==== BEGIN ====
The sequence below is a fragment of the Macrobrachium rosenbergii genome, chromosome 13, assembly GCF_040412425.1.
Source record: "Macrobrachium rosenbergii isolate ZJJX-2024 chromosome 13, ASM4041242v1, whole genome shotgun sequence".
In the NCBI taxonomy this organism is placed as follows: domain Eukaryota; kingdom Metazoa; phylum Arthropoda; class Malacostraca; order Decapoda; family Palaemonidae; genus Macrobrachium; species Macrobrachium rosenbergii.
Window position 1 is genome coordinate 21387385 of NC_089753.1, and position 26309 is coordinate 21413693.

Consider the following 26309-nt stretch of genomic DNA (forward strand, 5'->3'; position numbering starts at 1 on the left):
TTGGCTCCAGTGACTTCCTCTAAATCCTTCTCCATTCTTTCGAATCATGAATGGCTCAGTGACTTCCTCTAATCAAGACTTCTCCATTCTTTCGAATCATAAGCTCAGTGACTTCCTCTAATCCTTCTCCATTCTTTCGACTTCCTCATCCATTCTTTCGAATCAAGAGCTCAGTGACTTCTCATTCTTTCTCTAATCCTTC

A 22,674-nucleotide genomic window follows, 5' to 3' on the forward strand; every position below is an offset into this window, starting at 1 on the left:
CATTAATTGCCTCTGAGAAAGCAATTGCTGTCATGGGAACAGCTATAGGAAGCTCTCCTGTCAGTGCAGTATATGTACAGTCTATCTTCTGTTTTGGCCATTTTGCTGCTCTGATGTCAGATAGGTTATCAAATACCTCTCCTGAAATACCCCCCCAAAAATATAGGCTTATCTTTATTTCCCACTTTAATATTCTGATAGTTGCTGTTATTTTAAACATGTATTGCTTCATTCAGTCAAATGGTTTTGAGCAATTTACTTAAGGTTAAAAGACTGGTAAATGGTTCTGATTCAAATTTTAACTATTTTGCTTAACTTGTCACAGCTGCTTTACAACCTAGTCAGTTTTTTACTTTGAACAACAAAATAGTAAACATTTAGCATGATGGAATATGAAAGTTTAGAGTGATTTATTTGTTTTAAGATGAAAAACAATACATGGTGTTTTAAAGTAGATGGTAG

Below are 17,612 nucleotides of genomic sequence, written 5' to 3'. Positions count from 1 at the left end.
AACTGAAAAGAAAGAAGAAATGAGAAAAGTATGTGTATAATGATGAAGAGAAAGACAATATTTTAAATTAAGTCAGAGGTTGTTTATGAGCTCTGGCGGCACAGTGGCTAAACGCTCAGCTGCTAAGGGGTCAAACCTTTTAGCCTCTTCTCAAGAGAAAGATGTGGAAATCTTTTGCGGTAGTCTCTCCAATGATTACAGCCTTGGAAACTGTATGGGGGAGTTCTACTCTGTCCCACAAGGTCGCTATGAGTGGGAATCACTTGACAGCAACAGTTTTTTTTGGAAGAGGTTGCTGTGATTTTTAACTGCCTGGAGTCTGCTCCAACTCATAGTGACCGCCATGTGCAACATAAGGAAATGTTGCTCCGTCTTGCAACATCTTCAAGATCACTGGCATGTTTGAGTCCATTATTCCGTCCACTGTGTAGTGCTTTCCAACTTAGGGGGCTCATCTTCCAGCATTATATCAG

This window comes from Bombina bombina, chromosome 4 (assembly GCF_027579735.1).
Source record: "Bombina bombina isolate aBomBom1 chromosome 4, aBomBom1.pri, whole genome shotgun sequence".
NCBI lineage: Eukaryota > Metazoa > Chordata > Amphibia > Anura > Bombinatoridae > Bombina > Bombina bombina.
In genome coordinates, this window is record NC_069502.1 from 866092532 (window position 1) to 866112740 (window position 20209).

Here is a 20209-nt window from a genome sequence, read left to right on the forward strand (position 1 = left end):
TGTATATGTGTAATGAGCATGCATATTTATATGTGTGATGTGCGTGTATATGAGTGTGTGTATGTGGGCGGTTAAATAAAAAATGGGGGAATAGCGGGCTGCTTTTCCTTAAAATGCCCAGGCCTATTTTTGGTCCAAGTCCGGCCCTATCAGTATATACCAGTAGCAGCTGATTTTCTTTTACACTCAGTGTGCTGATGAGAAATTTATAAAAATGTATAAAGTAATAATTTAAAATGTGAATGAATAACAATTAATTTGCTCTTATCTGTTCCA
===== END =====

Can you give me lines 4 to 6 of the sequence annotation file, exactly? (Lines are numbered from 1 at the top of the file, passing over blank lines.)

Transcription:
Window position 1 is genome coordinate 21387385 of NC_089753.1, and position 26309 is coordinate 21413693.

Consider the following 26309-nt stretch of genomic DNA (forward strand, 5'->3'; position numbering starts at 1 on the left):
TTGGCTCCAGTGACTTCCTCTAAATCCTTCTCCATTCTTTCGAATCATGAATGGCTCAGTGACTTCCTCTAATCAAGACTTCTCCATTCTTTCGAATCATAAGCTCAGTGACTTCCTCTAATCCTTCTCCATTCTTTCGACTTCCTCATCCATTCTTTCGAATCAAGAGCTCAGTGACTTCTCATTCTTTCTCTAATCCTTC